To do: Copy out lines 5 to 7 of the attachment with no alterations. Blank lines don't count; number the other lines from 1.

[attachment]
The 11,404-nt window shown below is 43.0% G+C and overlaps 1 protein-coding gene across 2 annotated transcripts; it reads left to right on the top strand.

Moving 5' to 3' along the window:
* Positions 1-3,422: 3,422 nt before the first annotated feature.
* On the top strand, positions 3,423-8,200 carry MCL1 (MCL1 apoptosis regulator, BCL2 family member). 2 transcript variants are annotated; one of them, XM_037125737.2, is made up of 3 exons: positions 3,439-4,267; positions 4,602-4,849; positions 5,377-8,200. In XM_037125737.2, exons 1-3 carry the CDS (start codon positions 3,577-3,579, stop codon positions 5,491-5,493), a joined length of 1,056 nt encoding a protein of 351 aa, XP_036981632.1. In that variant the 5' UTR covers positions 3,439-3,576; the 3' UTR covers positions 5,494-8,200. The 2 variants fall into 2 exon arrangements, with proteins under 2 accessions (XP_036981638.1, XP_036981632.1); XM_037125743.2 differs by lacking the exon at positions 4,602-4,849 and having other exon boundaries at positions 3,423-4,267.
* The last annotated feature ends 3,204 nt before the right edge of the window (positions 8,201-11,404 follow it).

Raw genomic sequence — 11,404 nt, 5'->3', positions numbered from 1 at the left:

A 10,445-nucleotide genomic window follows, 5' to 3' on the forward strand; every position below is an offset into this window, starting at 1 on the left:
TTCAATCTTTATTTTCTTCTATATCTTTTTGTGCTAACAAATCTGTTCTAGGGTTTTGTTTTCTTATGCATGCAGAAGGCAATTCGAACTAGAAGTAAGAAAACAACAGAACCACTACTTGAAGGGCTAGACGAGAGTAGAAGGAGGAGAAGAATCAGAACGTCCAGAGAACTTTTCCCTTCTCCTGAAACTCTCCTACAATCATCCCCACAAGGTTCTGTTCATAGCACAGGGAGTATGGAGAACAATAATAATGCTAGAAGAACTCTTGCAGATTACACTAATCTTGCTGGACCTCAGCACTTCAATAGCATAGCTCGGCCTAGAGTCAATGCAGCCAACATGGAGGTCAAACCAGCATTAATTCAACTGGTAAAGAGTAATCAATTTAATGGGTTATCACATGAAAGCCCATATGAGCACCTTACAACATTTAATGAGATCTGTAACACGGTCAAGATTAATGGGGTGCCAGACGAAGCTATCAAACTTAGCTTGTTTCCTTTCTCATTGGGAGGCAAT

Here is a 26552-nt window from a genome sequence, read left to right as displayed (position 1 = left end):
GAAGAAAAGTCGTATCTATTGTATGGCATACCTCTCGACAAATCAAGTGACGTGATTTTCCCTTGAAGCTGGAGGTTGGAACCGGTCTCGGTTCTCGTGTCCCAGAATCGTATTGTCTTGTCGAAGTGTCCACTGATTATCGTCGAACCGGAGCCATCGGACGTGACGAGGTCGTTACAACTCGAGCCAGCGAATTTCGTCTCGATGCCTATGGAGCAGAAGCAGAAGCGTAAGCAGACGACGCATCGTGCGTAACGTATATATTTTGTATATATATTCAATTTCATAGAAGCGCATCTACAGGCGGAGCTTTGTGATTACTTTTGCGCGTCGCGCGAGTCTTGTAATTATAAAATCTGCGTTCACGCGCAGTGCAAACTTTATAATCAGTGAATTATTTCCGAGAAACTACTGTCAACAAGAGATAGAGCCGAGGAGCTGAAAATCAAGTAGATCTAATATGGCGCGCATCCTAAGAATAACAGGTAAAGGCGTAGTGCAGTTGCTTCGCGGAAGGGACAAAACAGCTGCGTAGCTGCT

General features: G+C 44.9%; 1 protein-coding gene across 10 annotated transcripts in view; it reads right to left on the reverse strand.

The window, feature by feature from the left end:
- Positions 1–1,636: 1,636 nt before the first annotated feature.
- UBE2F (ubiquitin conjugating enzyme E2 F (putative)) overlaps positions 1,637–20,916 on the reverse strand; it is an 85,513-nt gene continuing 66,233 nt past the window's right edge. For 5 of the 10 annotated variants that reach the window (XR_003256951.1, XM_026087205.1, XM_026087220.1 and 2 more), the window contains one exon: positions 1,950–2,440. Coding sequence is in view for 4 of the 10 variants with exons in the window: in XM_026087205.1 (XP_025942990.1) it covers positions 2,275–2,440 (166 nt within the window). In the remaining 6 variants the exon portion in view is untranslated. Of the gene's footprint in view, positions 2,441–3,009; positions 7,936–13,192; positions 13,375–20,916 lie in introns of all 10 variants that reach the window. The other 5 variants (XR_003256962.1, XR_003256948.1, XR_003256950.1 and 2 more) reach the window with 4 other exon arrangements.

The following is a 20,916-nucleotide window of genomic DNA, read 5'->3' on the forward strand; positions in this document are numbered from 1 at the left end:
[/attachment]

* The last annotated feature ends 3,204 nt before the right edge of the window (positions 8,201-11,404 follow it).

Raw genomic sequence — 11,404 nt, 5'->3', positions numbered from 1 at the left:

A 10,445-nucleotide genomic window follows, 5' to 3' on the forward strand; every position below is an offset into this window, starting at 1 on the left: